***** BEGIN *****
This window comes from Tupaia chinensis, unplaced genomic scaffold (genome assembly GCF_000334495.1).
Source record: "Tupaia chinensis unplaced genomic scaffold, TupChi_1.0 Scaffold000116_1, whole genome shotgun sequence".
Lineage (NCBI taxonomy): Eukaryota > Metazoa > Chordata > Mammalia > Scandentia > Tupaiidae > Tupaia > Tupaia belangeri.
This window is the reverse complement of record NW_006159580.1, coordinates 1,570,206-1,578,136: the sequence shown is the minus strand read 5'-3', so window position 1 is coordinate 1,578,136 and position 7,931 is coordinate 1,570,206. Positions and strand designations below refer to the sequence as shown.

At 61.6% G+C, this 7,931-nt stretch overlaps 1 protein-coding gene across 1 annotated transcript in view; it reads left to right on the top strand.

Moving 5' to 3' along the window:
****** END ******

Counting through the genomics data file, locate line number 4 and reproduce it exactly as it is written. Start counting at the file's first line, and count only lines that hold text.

This window is the reverse complement of record NW_006159580.1, coordinates 1,570,206-1,578,136: the sequence shown is the minus strand read 5'-3', so window position 1 is coordinate 1,578,136 and position 7,931 is coordinate 1,570,206. Positions and strand designations below refer to the sequence as shown.